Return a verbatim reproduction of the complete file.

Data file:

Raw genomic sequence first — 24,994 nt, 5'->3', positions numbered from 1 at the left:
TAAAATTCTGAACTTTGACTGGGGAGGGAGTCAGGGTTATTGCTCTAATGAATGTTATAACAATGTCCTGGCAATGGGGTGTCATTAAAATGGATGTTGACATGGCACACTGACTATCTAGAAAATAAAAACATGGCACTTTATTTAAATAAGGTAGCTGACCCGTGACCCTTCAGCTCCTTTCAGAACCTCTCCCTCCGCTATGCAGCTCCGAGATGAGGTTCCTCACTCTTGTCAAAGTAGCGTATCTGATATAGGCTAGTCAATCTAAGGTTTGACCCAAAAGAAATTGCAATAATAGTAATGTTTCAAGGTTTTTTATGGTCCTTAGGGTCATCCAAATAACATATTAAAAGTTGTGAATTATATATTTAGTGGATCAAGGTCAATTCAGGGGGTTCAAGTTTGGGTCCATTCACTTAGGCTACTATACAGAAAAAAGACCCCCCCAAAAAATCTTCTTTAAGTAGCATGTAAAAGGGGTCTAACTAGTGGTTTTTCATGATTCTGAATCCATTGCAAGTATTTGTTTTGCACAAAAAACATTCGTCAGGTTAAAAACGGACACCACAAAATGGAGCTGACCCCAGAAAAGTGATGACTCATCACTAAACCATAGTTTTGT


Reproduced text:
Raw genomic sequence first — 24,994 nt, 5'->3', positions numbered from 1 at the left:
TAAAATTCTGAACTTTGACTGGGGAGGGAGTCAGGGTTATTGCTCTAATGAATGTTATAACAATGTCCTGGCAATGGGGTGTCATTAAAATGGATGTTGACATGGCACACTGACTATCTAGAAAATAAAAACATGGCACTTTATTTAAATAAGGTAGCTGACCCGTGACCCTTCAGCTCCTTTCAGAACCTCTCCCTCCGCTATGCAGCTCCGAGATGAGGTTCCTCACTCTTGTCAAAGTAGCGTATCTGATATAGGCTAGTCAATCTAAGGTTTGACCCAAAAGAAATTGCAATAATAGTAATGTTTCAAGGTTTTTTATGGTCCTTAGGGTCATCCAAATAACATATTAAAAGTTGTGAATTATATATTTAGTGGATCAAGGTCAATTCAGGGGGTTCAAGTTTGGGTCCATTCACTTAGGCTACTATACAGAAAAAAGACCCCCCCAAAAAATCTTCTTTAAGTAGCATGTAAAAGGGGTCTAACTAGTGGTTTTTCATGATTCTGAATCCATTGCAAGTATTTGTTTTGCACAAAAAACATTCGTCAGGTTAAAAACGGACACCACAAAATGGAGCTGACCCCAGAAAAGTGATGACTCATCACTAAACCATAGTTTTGT